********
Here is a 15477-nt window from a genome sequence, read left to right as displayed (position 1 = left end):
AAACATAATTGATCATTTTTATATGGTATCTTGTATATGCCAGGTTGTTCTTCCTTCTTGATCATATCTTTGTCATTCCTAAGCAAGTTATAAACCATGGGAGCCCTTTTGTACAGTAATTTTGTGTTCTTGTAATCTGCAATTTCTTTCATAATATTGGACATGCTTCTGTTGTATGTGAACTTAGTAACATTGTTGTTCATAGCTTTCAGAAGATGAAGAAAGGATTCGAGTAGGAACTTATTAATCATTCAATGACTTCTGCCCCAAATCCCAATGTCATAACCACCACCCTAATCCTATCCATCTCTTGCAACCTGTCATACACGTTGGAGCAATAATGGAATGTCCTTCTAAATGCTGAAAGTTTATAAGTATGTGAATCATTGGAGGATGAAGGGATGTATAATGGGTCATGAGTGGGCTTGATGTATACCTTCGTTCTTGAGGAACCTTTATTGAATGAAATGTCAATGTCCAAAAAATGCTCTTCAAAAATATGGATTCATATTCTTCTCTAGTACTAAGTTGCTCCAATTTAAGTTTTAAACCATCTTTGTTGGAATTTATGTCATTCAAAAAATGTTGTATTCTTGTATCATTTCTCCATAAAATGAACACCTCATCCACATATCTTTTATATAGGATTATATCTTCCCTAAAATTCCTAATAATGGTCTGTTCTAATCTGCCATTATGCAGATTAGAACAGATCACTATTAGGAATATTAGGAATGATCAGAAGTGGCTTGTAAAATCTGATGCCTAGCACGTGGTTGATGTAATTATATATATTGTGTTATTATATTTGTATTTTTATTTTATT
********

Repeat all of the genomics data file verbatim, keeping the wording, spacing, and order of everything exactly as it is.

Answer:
Here is a 15477-nt window from a genome sequence, read left to right as displayed (position 1 = left end):
AAACATAATTGATCATTTTTATATGGTATCTTGTATATGCCAGGTTGTTCTTCCTTCTTGATCATATCTTTGTCATTCCTAAGCAAGTTATAAACCATGGGAGCCCTTTTGTACAGTAATTTTGTGTTCTTGTAATCTGCAATTTCTTTCATAATATTGGACATGCTTCTGTTGTATGTGAACTTAGTAACATTGTTGTTCATAGCTTTCAGAAGATGAAGAAAGGATTCGAGTAGGAACTTATTAATCATTCAATGACTTCTGCCCCAAATCCCAATGTCATAACCACCACCCTAATCCTATCCATCTCTTGCAACCTGTCATACACGTTGGAGCAATAATGGAATGTCCTTCTAAATGCTGAAAGTTTATAAGTATGTGAATCATTGGAGGATGAAGGGATGTATAATGGGTCATGAGTGGGCTTGATGTATACCTTCGTTCTTGAGGAACCTTTATTGAATGAAATGTCAATGTCCAAAAAATGCTCTTCAAAAATATGGATTCATATTCTTCTCTAGTACTAAGTTGCTCCAATTTAAGTTTTAAACCATCTTTGTTGGAATTTATGTCATTCAAAAAATGTTGTATTCTTGTATCATTTCTCCATAAAATGAACACCTCATCCACATATCTTTTATATAGGATTATATCTTCCCTAAAATTCCTAATAATGGTCTGTTCTAATCTGCCATTATGCAGATTAGAACAGATCACTATTAGGAATATTAGGAATGATCAGAAGTGGCTTGTAAAATCTGATGCCTAGCACGTGGTTGATGTAATTATATATATTGTGTTATTATATTTGTATTTTTATTTTATT